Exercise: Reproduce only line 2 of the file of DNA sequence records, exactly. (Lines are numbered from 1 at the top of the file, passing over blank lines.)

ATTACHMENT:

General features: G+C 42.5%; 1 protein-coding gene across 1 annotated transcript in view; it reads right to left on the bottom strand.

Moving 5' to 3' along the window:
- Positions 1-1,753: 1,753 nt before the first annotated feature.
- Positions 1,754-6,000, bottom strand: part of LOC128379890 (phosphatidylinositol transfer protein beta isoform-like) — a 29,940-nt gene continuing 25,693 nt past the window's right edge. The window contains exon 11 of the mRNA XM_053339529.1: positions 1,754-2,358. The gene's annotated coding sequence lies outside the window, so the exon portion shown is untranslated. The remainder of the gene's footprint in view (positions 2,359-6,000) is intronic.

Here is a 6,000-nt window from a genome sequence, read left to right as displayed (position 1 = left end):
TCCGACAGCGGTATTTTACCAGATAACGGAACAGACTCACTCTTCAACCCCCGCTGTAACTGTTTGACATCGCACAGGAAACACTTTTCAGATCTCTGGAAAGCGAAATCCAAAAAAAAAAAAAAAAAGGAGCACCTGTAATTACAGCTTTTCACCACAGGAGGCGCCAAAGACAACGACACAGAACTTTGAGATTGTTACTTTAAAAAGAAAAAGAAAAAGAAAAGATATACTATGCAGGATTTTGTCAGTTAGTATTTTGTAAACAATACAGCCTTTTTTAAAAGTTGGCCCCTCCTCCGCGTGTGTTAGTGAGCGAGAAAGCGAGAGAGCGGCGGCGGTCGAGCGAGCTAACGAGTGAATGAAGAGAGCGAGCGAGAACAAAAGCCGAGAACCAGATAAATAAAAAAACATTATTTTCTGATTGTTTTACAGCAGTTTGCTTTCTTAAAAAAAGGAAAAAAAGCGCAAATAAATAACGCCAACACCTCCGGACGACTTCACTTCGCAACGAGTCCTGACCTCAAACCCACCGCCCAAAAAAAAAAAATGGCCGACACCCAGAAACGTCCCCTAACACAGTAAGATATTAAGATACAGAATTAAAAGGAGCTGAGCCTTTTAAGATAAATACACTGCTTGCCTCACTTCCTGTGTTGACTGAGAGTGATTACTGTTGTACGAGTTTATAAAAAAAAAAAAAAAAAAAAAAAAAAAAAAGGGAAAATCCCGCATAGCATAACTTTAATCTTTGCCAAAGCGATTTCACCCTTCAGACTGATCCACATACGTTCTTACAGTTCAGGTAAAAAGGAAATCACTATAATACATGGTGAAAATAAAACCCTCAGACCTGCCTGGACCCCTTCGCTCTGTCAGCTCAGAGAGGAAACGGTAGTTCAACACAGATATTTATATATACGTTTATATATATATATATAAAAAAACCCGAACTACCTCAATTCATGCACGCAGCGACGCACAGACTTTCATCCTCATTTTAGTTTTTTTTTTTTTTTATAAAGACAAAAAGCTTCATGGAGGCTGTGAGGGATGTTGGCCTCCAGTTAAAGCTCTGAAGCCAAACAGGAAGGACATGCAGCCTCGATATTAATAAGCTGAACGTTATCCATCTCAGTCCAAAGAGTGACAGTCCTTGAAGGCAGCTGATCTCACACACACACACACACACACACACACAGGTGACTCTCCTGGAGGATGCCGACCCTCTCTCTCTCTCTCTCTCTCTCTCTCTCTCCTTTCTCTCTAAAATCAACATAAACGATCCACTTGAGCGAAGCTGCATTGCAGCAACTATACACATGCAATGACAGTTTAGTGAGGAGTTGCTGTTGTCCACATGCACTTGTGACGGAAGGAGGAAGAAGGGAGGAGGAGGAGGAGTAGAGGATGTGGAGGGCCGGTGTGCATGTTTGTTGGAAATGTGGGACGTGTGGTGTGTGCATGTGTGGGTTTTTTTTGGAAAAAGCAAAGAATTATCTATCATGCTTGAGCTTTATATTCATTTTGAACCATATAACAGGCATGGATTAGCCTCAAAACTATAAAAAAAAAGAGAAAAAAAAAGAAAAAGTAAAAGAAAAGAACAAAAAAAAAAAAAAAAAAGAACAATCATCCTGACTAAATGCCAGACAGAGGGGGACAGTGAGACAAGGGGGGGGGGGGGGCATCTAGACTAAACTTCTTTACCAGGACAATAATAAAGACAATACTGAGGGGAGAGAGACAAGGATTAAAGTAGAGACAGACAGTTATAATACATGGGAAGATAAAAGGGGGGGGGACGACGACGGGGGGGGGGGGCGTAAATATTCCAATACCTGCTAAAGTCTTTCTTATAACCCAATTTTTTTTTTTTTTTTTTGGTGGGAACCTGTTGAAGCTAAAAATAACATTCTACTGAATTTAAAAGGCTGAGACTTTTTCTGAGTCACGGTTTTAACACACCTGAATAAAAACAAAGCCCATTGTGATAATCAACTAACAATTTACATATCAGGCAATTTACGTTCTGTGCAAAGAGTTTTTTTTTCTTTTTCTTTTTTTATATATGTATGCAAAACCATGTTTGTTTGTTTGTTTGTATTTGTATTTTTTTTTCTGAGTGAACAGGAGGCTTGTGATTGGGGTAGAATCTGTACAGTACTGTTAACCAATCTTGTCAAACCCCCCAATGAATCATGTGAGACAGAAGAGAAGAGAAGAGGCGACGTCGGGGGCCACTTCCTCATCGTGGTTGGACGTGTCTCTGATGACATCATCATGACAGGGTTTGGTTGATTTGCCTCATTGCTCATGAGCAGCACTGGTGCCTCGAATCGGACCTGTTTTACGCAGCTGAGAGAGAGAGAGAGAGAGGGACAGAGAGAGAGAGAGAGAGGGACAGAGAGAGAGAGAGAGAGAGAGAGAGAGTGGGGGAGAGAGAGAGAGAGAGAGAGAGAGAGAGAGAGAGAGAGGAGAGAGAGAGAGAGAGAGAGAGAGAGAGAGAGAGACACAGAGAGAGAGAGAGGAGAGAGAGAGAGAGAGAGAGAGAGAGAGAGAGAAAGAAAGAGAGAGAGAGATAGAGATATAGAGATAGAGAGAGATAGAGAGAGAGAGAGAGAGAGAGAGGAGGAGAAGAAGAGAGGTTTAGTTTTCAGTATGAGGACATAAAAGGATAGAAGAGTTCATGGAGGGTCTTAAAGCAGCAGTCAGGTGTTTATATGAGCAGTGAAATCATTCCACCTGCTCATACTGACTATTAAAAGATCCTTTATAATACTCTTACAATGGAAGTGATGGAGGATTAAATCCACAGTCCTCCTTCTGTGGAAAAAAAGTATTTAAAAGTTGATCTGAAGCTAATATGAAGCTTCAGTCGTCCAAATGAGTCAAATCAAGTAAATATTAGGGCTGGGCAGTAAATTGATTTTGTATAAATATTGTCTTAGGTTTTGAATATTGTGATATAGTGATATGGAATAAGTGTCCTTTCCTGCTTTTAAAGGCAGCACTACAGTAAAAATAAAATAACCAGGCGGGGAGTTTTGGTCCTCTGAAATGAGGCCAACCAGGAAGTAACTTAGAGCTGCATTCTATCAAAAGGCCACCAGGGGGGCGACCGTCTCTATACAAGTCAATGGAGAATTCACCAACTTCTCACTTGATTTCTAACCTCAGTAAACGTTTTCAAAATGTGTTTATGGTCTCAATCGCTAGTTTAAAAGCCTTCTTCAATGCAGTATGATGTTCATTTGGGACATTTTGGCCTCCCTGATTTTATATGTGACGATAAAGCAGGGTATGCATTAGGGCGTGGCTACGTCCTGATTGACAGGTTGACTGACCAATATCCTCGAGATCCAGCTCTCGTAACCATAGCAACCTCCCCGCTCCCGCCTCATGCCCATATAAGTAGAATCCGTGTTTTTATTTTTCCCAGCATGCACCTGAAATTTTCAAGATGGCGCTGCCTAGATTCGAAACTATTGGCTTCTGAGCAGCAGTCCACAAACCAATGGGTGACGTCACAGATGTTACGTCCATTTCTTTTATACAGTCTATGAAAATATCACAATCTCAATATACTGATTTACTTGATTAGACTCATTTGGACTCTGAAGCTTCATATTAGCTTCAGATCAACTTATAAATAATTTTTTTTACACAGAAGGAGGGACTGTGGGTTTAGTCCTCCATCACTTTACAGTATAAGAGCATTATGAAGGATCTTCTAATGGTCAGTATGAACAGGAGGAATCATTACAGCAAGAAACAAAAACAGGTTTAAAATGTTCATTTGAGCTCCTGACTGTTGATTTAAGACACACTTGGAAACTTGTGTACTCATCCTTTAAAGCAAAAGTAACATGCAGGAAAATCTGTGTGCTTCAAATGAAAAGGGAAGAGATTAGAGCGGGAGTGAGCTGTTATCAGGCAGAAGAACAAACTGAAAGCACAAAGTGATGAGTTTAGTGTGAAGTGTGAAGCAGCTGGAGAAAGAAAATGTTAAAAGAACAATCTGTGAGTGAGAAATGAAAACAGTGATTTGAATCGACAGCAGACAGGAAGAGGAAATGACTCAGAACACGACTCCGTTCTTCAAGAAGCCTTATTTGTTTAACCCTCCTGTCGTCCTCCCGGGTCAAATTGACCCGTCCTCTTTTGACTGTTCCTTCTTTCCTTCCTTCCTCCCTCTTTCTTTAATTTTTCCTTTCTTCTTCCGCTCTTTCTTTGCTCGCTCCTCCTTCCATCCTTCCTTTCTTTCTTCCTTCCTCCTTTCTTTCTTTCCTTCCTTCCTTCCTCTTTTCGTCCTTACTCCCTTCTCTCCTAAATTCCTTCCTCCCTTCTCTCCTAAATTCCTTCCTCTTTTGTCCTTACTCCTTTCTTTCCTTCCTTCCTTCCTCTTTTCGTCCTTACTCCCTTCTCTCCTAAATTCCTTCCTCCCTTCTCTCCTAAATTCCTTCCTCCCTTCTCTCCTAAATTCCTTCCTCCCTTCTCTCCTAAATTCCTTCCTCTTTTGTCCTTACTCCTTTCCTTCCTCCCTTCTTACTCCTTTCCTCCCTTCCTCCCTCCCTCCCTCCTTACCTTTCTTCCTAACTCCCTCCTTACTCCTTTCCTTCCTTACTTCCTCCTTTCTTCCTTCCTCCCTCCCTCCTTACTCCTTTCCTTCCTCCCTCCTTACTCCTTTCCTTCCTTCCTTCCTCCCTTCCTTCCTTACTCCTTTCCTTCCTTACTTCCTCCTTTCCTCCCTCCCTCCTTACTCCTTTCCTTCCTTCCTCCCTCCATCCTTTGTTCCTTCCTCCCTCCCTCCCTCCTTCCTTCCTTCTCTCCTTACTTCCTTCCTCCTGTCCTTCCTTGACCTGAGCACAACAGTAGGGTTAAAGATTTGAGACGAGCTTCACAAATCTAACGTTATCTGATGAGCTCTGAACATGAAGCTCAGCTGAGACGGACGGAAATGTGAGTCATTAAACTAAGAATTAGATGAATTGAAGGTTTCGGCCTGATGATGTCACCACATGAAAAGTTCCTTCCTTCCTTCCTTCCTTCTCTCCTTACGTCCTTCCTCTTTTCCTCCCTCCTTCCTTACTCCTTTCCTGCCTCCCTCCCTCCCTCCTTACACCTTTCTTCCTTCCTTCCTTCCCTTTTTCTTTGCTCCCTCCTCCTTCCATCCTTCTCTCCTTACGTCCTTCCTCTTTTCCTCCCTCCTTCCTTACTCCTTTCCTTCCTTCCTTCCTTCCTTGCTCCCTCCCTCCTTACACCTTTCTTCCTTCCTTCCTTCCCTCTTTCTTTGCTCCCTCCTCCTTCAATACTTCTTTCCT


Moving 5' to 3' along the window: